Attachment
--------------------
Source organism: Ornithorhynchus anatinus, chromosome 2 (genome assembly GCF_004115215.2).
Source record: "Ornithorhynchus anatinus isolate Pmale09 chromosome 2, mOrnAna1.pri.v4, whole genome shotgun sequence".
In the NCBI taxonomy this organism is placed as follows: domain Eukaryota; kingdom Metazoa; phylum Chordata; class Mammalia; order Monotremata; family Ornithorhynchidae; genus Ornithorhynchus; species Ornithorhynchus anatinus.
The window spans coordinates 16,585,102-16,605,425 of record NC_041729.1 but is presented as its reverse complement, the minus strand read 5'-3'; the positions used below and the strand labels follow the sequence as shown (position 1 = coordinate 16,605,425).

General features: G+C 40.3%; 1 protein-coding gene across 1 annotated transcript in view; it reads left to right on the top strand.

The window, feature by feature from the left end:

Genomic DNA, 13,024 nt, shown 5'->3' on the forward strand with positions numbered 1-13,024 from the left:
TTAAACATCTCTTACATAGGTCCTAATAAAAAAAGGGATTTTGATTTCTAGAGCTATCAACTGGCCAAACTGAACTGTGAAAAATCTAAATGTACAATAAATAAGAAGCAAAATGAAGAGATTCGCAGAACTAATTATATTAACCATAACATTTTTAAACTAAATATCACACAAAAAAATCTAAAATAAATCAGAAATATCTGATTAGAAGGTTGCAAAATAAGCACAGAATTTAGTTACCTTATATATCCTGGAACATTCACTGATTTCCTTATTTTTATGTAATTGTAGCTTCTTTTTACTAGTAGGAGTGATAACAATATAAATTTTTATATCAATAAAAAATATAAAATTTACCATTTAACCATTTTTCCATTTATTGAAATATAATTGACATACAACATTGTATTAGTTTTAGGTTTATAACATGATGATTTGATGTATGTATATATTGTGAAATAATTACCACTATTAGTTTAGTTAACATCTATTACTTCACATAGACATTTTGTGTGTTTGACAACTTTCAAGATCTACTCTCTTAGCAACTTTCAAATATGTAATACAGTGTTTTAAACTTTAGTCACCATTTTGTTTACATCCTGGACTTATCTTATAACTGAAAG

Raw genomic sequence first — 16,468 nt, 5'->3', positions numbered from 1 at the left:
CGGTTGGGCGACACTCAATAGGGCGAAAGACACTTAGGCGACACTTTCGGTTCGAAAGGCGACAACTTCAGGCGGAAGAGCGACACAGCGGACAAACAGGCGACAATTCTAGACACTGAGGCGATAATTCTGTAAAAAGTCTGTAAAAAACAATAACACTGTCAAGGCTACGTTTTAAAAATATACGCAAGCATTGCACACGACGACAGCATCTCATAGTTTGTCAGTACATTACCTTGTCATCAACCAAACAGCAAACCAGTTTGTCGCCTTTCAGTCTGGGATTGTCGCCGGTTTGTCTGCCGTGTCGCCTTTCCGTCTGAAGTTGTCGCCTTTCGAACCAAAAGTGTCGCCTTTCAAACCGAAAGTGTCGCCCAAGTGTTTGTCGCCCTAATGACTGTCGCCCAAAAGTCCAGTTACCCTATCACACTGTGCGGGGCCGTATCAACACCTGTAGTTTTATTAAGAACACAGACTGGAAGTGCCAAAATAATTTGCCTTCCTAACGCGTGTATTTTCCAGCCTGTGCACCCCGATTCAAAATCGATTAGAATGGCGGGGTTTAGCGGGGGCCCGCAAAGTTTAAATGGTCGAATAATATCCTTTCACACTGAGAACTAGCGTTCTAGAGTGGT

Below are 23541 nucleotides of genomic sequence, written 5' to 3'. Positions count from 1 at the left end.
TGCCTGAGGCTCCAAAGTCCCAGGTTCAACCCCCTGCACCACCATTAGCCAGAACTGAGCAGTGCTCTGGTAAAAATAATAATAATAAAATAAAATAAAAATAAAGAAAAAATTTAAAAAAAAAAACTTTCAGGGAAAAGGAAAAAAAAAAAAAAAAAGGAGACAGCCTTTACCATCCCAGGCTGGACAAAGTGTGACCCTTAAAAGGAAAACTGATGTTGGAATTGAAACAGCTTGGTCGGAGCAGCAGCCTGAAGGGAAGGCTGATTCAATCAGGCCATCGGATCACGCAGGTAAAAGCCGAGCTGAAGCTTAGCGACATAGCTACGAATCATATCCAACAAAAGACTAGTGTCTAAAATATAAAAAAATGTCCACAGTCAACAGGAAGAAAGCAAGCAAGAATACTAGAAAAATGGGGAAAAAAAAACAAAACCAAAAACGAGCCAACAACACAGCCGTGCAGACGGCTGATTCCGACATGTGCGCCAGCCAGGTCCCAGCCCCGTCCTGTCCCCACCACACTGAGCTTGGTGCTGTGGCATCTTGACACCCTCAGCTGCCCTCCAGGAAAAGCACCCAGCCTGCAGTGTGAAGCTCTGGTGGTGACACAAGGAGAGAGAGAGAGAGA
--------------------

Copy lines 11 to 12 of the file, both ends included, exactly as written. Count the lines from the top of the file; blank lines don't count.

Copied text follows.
Below are 23541 nucleotides of genomic sequence, written 5' to 3'. Positions count from 1 at the left end.
TGCCTGAGGCTCCAAAGTCCCAGGTTCAACCCCCTGCACCACCATTAGCCAGAACTGAGCAGTGCTCTGGTAAAAATAATAATAATAAAATAAAATAAAAATAAAGAAAAAATTTAAAAAAAAAAACTTTCAGGGAAAAGGAAAAAAAAAAAAAAAAAGGAGACAGCCTTTACCATCCCAGGCTGGACAAAGTGTGACCCTTAAAAGGAAAACTGATGTTGGAATTGAAACAGCTTGGTCGGAGCAGCAGCCTGAAGGGAAGGCTGATTCAATCAGGCCATCGGATCACGCAGGTAAAAGCCGAGCTGAAGCTTAGCGACATAGCTACGAATCATATCCAACAAAAGACTAGTGTCTAAAATATAAAAAAATGTCCACAGTCAACAGGAAGAAAGCAAGCAAGAATACTAGAAAAATGGGGAAAAAAAAACAAAACCAAAAACGAGCCAACAACACAGCCGTGCAGACGGCTGATTCCGACATGTGCGCCAGCCAGGTCCCAGCCCCGTCCTGTCCCCACCACACTGAGCTTGGTGCTGTGGCATCTTGACACCCTCAGCTGCCCTCCAGGAAAAGCACCCAGCCTGCAGTGTGAAGCTCTGGTGGTGACACAAGGAGAGAGAGAGAGAGA